I’ve Got Chills They’re Multiplying… Feed Your Cold

Anyone old enough to remember Grease will recognise the first half of that title (oh, how the-common-cold-2007171_1920I loved that film!) but I’m taking a whole other approach with it!

Here in the UK winter is settling in nicely (thank you) and it is the time of year when colds, flu and all such nasty niggly viruses come out to play. Instead of (or as well as) visiting the bottle-laden shelves of the chemist, here are a few tips to help get those viruses on the move.

First: What to Avoid

Cut down on foods that lead to inflammation. This includes things like refined carbohydrates, sugar, white flour or rice and saturated fats in butter (and animal fats, such as chicken skin).

Second: What will Help

Whole grains

Lean protein

Moderate amounts of healthy oils (ex. olive oil)

Fruit in moderation

Plenty of vegetables, herbs and spices

And a few other considerations

Shiitake, maitake and reishi Mushrooms are good for your immune system.

Garlic provides allicin, a natural chemical that fights bacteria and possibly viruses too.

Tangy citrus fruits are a great way to get vitamin C, a key antioxidant that supports your immune system. (Oranges & grapefruits are good as are the less tangy kiwi and strawberries).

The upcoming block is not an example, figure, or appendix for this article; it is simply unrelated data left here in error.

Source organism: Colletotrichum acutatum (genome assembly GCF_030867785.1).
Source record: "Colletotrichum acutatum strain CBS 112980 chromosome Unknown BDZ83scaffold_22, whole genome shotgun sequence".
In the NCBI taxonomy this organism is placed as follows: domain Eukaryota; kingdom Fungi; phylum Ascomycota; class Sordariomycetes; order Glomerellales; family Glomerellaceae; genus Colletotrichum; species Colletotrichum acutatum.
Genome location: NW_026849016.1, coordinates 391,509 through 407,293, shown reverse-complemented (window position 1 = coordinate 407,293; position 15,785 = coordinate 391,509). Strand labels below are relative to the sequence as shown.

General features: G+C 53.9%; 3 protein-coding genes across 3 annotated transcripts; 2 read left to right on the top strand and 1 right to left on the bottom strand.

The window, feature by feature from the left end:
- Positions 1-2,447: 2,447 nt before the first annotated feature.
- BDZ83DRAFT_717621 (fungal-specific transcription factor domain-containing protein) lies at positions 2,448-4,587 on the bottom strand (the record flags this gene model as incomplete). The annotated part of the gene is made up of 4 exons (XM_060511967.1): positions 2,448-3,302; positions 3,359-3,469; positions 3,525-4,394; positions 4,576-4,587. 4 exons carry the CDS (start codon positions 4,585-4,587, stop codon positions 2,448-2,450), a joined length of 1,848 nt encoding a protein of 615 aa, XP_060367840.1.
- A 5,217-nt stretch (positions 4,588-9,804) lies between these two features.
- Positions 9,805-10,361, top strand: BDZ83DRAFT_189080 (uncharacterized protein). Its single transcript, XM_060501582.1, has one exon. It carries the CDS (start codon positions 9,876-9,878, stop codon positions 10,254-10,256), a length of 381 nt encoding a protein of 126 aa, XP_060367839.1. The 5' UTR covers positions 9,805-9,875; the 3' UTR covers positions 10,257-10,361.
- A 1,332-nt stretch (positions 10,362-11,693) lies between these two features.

Herbs and spices have been shown to kill germs. Rosemary, oregano, and thyme are other herbs that give you antioxidants.

Probiotics are “good” bacteria help keep your gut healthy and in turn are good for your overall immunity (found in some yoghurts). Look for “live cultures” on the label.

Chicken soup helps fight inflammation. Warm liquids can soothe your sore throat and help relieve congestion.

Water – get your 8 glasses of water in!

In truth, I have rarely been good at feeding colds, maybe because I don’t get them too often, but I’ll refer to this short, simple list in future. What do you do to feed your cold/flu? Love to know! Please share your comments.

Hoping you get through the winter without any viruses!

One Life, Live It Well,


Reference: Webmd.com

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